Lockyear acquired his passion as a young man working for a nursery in Portland, Ore. One day he noticed several boxes of cedar seedlings headed for the burn pile.
``Those tiny potted trees looked so nice, I couldn't see them destroyed,'' said Lockyear in an interview. When he speaks, his words come out slowly as though dug, syllable-by-syllable, from the earth. ``I went to the boss and asked if I could plant them. He was suspicious that I was going to sell them myself, but finally agreed. I took my Boy Scout troop up in the Cascades and we planted those cedars on Forest Service land. They're still there.''
Eventually, his boss was right. Lockyear went on his own. During the 40 years he had a nursery, he continued planting trees and maintaining ties with any group that would assist. When he retired, he had contacts and the skills of a master pitchman.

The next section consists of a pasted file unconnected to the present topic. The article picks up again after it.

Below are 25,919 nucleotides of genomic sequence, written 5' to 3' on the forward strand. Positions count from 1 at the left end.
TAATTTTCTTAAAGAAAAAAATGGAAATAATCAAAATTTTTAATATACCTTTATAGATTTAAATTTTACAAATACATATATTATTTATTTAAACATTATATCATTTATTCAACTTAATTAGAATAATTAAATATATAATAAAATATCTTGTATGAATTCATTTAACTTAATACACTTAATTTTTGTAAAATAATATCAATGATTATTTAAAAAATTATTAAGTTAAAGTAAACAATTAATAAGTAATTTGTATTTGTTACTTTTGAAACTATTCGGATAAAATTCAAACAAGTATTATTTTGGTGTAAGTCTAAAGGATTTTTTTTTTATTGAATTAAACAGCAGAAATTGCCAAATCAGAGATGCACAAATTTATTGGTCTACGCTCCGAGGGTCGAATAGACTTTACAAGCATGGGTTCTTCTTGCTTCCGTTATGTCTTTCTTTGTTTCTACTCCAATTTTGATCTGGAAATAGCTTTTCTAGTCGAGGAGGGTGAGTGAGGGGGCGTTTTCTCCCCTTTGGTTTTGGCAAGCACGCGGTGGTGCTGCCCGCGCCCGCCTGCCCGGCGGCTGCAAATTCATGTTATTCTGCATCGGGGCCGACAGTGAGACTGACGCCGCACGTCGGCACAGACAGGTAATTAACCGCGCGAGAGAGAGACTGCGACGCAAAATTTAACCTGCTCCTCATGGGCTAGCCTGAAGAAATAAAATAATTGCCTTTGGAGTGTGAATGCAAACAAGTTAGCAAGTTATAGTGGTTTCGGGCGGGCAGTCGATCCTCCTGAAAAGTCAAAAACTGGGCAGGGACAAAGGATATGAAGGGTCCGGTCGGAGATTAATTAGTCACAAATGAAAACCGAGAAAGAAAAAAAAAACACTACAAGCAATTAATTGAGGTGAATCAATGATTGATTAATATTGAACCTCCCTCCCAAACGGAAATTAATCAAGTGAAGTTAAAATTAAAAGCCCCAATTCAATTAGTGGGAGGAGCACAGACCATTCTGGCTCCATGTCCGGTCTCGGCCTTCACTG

He solicits help from government agencies - domestic and foreign - corporations, private groups, and individuals. He asks for seedlings, land on which to plant, elbow grease, transportation, cash. He beguiles, arm-twists, deals, back slaps, bargains. He freely admits: ``I'm not at all shy about asking for help regarding tree planting.''
Needs always seem greater than resources, however. Most of Lockyear's funding comes from his own modest personal finances.
But get him talking about trees and his eyes light up and unearthed words fly like leaves in the wind.
``The world needs trees. They give us oxygen, protect the soil and water. They filter out pollutants, moderate the climate. They are one of our few renewable resources. Wisely managed, they can benefit us forever. But on a worldwide scale, we aren't managing them at all, let alone wisely. We are destroying our forests. Everybody worries about atom bombs. We better worry about trees.''
Ten years ago, Lockyear realized that he needed a structure for his cause. He founded ReTree International, a nonprofit organization headquartered in Wilsonville, which has three goals: to plant idle lands, to involve and educate people, and to assist forestry research.